Install wasn't hard at all, if you can apt-get something you can install arch.
got my drivers for nvidia optimus easily installed no hassles, everything is running great.
As for benefits? AUR is nice, but it doesnt really have long term benefits, you install a package and its done, there will come a point where you probably have all the packages you need.
first experience with systemd though, i have to say for all the autismal whining its actually pretty nice to use, enabling/disabling services is ez as fuck and ive had no issues with it.
On the same setup as i used on ubuntu (i3 with no compositor or desktop manager) I get about 150mb less ram usage on idle so thats nice.
comparing the two, there is no real reason to use one over the other, however afaic this extends to every distro, or atleast every non-fsf approved distro.
I rate my arch experience 9/10, but i also rate my linux experience in general as 9/10.
There is no difference, install if you're bored/you broke your current system. Don't if you're not going to enjoy the change
Sorry if anything is hard to understand just finished christmas lunch and ive had too many beers
Because all that "Arch way" bullshit is about providing users the opportunity to muck around with the guts of their OS from the ground up. There are already several distros that do "minimal" but without similar flexibility.
If you just want minimal with no interest in actually determining what that really is for yourself, there are many better choices than Arch. Expecting Arch to be convenient for you just because "muh installer" is a poor choice.
I appreciate your response. The only thing that gets me is that Debian is so damn compatible and I love it. But Arch uses less system resources. Not that is an issue for the machine I might install it on. I have it on this old Dell Dimension e310 Pentium 4 ht and it kicks ass especially with the lxde DE.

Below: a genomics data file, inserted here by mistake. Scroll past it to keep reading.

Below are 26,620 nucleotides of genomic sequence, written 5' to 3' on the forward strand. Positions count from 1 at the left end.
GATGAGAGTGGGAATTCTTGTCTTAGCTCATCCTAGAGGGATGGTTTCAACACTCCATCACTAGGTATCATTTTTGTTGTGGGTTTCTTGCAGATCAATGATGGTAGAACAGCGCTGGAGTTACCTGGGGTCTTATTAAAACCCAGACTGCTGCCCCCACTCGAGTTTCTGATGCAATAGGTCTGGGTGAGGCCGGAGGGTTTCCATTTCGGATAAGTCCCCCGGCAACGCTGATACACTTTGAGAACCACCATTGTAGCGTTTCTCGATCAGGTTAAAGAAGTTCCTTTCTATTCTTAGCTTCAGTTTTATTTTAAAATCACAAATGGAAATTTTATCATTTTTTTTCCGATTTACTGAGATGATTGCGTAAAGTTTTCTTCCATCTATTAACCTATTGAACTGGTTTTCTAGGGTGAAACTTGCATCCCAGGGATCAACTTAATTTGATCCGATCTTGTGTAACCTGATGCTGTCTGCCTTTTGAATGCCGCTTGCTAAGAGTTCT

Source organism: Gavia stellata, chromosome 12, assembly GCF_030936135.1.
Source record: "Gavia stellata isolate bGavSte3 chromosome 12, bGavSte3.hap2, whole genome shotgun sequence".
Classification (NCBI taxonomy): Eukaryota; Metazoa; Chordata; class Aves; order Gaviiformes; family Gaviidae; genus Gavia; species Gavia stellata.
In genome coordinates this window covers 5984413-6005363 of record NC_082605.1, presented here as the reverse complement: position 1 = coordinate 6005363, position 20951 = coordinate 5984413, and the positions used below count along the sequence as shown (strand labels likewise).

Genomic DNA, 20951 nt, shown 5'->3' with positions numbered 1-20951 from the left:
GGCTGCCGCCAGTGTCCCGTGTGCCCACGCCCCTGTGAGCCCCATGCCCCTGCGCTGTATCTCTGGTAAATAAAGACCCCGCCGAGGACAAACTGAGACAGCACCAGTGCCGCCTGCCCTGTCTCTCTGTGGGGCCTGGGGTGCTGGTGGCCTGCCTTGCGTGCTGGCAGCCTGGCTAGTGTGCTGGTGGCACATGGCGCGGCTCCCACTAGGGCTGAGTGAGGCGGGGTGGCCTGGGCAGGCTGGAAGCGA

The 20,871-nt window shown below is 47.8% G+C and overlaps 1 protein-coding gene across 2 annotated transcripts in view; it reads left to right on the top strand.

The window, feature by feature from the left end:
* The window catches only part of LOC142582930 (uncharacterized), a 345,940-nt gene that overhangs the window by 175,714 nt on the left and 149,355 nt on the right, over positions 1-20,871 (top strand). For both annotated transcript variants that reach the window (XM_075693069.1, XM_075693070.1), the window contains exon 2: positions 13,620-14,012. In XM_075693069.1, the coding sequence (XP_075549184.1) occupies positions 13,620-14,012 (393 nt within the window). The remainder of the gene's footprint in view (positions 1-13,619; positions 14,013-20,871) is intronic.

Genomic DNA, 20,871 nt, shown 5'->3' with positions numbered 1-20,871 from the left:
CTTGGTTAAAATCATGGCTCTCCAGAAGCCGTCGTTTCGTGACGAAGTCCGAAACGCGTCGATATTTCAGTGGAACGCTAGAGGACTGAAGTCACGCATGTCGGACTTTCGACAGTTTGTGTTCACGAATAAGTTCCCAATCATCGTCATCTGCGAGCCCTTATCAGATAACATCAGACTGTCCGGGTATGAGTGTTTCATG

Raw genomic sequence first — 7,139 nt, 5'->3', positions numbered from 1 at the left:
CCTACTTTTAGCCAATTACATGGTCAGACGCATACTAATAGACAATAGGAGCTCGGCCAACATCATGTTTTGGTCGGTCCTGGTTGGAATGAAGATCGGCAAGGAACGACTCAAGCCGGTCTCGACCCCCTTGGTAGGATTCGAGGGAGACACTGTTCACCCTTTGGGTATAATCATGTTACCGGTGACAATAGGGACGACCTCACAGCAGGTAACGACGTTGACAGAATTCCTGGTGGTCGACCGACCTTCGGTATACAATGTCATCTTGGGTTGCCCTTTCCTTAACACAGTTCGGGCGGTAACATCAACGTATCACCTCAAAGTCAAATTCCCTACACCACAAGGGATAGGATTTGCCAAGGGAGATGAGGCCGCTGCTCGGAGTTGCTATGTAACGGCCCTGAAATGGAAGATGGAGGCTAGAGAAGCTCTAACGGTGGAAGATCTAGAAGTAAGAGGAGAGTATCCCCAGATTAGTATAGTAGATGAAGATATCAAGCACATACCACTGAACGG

Pacstrapping and configuring netctl manually is not 'guts of their OS'. That would be having to compile your menu and core utils from scratch, and that's what Gentoo is for. Arch really is just a minimal distro, one with lazy devs who would rather write bogus philosophy than write a damn installer like everyone else. That wouldn't be much of a problem since it could be ignored, but some jackass had to post his ricer OS on /g/ and make the /v/irgins believe it was something elite and not pointless at all, therefore I have to explain to a new person why he shouldn't install Arch and look like a jackass doing so.
dude aur is so great though.
get that pacaur.
>pacaur -S some obscure bullshit program that 2 people use
>it pops up in the list
afaic pacaur is the main reason to use arch, but like i said eventually its benefit wears off
if he wants to compile things
Installing gcc and things to help compile isnt really a selling point when on a full install using pacaur shitloads i have 1/3rd the packages installed compared to ubuntu.
But I still have every program that I used installed.
I never said you had to stop at pacstrap and netctl, but you're insistent that it must be so. The difference between Arch and Gentoo is essentially hours of compile time, since your average Gentoo user probably doesn't audit every package they build. Every distro has its own philosophy even if you choose to ignore it when its convenient, like right now.